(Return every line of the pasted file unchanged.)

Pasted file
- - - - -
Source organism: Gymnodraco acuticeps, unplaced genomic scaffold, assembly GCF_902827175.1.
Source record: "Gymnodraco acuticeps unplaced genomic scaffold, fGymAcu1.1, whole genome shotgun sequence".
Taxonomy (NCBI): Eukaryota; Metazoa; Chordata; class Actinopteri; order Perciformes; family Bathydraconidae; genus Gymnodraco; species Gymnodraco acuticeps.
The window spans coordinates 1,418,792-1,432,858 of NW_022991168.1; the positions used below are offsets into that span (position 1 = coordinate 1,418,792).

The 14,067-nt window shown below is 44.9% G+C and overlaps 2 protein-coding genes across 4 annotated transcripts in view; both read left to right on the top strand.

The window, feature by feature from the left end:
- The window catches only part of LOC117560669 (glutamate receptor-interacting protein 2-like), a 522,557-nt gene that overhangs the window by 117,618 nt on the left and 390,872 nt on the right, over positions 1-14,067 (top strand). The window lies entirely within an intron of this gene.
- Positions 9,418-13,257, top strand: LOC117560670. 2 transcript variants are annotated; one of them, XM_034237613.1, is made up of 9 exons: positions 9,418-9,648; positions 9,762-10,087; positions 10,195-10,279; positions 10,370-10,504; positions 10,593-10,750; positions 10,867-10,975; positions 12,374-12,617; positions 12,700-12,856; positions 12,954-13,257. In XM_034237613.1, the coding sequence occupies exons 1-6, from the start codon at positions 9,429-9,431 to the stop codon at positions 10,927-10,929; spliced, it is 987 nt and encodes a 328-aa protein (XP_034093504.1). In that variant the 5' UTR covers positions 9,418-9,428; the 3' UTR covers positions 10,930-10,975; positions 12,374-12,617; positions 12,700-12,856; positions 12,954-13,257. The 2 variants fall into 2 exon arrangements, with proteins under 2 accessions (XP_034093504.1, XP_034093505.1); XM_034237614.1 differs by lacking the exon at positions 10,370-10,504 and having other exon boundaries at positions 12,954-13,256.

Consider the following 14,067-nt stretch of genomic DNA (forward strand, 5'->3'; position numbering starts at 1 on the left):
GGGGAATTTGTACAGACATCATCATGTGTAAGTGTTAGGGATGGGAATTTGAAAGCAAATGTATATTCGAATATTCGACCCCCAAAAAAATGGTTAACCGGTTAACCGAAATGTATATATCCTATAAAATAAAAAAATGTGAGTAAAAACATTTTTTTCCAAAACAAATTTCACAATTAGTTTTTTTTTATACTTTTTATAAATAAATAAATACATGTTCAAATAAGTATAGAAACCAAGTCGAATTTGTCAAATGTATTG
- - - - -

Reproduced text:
Source organism: Gymnodraco acuticeps, unplaced genomic scaffold, assembly GCF_902827175.1.
Source record: "Gymnodraco acuticeps unplaced genomic scaffold, fGymAcu1.1, whole genome shotgun sequence".
Taxonomy (NCBI): Eukaryota; Metazoa; Chordata; class Actinopteri; order Perciformes; family Bathydraconidae; genus Gymnodraco; species Gymnodraco acuticeps.
The window spans coordinates 1,418,792-1,432,858 of NW_022991168.1; the positions used below are offsets into that span (position 1 = coordinate 1,418,792).

The 14,067-nt window shown below is 44.9% G+C and overlaps 2 protein-coding genes across 4 annotated transcripts in view; both read left to right on the top strand.

The window, feature by feature from the left end:
- The window catches only part of LOC117560669 (glutamate receptor-interacting protein 2-like), a 522,557-nt gene that overhangs the window by 117,618 nt on the left and 390,872 nt on the right, over positions 1-14,067 (top strand). The window lies entirely within an intron of this gene.
- Positions 9,418-13,257, top strand: LOC117560670. 2 transcript variants are annotated; one of them, XM_034237613.1, is made up of 9 exons: positions 9,418-9,648; positions 9,762-10,087; positions 10,195-10,279; positions 10,370-10,504; positions 10,593-10,750; positions 10,867-10,975; positions 12,374-12,617; positions 12,700-12,856; positions 12,954-13,257. In XM_034237613.1, the coding sequence occupies exons 1-6, from the start codon at positions 9,429-9,431 to the stop codon at positions 10,927-10,929; spliced, it is 987 nt and encodes a 328-aa protein (XP_034093504.1). In that variant the 5' UTR covers positions 9,418-9,428; the 3' UTR covers positions 10,930-10,975; positions 12,374-12,617; positions 12,700-12,856; positions 12,954-13,257. The 2 variants fall into 2 exon arrangements, with proteins under 2 accessions (XP_034093504.1, XP_034093505.1); XM_034237614.1 differs by lacking the exon at positions 10,370-10,504 and having other exon boundaries at positions 12,954-13,256.

Consider the following 14,067-nt stretch of genomic DNA (forward strand, 5'->3'; position numbering starts at 1 on the left):
GGGGAATTTGTACAGACATCATCATGTGTAAGTGTTAGGGATGGGAATTTGAAAGCAAATGTATATTCGAATATTCGACCCCCAAAAAAATGGTTAACCGGTTAACCGAAATGTATATATCCTATAAAATAAAAAAATGTGAGTAAAAACATTTTTTTCCAAAACAAATTTCACAATTAGTTTTTTTTTATACTTTTTATAAATAAATAAATACATGTTCAAATAAGTATAGAAACCAAGTCGAATTTGTCAAATGTATTG